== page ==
These earlier series featured headline-grabbing stories, strong performances, and well-written teleplays. And yet, none of them can match the consistent high quality of The New Doctors. Ironically, it was the one Bold Ones installment I didn't watch regularly when it was originally broadcast. However, after previewing the DVD set, I can state definitively that Timeless Media has saved the best for last.
|E.G. Marshall as Dr. David Craig.|
|John Saxon as Dr. Ted Stuart.|
The New Doctors also excels at tackling ethical dilemmas. In one of the best first season episodes, "Man Without a Heart," an attorney (Howard Duff) has a heart attack while cross-examining Stuart during a malpractice trial. When the attorney, now a patient, wants to transfer to the Craig Institute for care, Dr. Craig must decide if the risks outweigh the code of his profession. In another episode, Craig convenes an ethics committee to provide advice on how to handle a sensitive issue. This inside look at the politics and ethical challenges of a major hospital make for compelling viewing.
|David Hartman as Dr. Paul Hunter.|
John Saxon left The New Doctors prior to its fourth and final season. Robert Walden, who would later earn three Emmy nominations for Lou Grant, replaced Saxon as the chief of surgery at the Craig Institute for the show's final 15 episodes. Meanwhile, one of Saxon's first post-Bold Ones roles was as a karate champion in the Bruce Lee martial arts classic Enter the Dragon (1973).
|Richard Dreyfus as a season 2 guest star.|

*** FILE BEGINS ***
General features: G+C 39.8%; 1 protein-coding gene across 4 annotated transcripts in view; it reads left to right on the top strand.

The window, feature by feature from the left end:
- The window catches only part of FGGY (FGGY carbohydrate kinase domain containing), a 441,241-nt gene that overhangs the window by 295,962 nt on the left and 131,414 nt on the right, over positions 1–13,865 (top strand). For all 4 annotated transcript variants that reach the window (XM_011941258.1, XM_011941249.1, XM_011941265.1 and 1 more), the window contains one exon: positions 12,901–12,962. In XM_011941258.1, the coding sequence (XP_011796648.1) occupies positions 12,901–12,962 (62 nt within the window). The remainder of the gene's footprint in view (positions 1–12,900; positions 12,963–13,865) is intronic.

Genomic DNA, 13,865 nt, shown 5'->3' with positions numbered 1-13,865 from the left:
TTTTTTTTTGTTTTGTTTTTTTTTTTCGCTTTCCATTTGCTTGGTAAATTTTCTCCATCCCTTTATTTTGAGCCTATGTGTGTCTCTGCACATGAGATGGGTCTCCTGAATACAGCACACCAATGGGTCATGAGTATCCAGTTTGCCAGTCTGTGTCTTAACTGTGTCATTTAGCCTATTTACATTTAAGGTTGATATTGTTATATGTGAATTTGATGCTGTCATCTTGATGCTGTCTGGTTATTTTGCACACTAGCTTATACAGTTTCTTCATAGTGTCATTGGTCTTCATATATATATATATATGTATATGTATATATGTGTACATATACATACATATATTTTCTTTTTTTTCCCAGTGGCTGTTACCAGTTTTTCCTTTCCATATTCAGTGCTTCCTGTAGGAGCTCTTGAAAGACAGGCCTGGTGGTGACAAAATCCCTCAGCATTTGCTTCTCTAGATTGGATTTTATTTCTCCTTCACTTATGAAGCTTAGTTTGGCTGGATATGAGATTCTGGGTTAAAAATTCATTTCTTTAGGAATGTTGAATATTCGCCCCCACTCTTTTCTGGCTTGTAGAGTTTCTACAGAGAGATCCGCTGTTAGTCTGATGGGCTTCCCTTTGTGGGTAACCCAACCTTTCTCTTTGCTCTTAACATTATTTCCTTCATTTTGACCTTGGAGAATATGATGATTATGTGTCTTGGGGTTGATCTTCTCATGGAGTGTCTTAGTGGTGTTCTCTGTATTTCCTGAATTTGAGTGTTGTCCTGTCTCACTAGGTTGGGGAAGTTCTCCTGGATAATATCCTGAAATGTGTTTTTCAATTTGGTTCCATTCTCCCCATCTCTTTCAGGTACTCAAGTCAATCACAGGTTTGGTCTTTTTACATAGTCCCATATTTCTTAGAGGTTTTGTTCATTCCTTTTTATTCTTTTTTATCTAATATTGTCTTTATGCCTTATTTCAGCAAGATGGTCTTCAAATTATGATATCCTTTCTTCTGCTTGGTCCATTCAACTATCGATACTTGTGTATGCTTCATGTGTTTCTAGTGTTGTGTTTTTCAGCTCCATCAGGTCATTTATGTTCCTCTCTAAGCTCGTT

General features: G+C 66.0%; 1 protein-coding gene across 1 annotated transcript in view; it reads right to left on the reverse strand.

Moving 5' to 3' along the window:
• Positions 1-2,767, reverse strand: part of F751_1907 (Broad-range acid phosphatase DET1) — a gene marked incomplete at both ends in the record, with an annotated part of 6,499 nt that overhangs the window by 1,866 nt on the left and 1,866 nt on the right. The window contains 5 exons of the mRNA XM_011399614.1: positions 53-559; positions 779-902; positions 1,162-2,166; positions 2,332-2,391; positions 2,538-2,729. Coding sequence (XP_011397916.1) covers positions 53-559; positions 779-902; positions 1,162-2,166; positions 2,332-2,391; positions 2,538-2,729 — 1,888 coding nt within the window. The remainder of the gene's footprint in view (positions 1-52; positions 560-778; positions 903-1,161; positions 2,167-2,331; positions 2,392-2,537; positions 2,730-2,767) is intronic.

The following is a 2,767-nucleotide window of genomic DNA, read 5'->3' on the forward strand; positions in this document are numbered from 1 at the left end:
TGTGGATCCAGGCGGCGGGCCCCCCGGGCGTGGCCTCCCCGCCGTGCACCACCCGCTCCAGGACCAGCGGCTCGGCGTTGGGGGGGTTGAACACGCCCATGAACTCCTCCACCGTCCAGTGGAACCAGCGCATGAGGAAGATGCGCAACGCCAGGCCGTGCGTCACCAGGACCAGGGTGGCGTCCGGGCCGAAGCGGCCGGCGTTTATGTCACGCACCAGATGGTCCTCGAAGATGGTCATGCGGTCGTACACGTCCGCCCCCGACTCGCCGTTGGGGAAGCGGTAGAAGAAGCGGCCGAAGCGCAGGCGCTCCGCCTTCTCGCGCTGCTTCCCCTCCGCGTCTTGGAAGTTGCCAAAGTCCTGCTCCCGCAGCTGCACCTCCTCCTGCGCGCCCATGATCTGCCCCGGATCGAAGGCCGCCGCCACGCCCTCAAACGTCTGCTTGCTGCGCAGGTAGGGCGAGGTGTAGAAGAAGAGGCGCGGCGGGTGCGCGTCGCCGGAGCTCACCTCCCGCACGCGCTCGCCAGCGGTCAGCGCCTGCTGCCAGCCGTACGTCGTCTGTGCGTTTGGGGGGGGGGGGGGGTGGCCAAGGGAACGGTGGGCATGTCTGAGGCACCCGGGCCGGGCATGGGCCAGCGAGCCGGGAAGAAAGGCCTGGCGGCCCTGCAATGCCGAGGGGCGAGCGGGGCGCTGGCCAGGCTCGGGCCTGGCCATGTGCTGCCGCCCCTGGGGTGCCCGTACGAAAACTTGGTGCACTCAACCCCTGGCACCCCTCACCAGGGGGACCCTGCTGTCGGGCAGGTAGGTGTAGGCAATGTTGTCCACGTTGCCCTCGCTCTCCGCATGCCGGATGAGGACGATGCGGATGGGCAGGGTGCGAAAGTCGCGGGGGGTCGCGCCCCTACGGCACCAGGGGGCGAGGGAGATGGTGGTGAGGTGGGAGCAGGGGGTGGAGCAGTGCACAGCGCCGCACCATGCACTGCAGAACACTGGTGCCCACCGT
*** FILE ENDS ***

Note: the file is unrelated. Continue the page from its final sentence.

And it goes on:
The New Doctors was the only Bold Ones series to last for the umbrella show's entire run. During its first year, The New Doctors rotated with The Lawyers and The Protectors. In season 2, The Protectors was replaced by The Senator. The third season reduced the format to just The New Doctors and The Lawyers and, by the fourth year, only The New Doctors remained. The series was co-created by television legend, Steven Bochco, the creative genius who would later develop Hillstreet Blues, L.A. Law, and NYPD Blue.
The discs include a disclaimer stating the episodes were "mastered from the best available video sources." Overall, the image quality is good, although the color has understandably faded over the last four decades. The only bonus is a good one: the second part of a cross-over episode of Ironside. Of special note, Raymond Burr was an executive producer for The Bold Ones: The New Doctors.
You can view our unofficial trailer for The Bold Ones: The New Doctors DVD set on the sidebar. If using a mobile device, you can click here.
Timeless Media provided a review copy of this DVD set.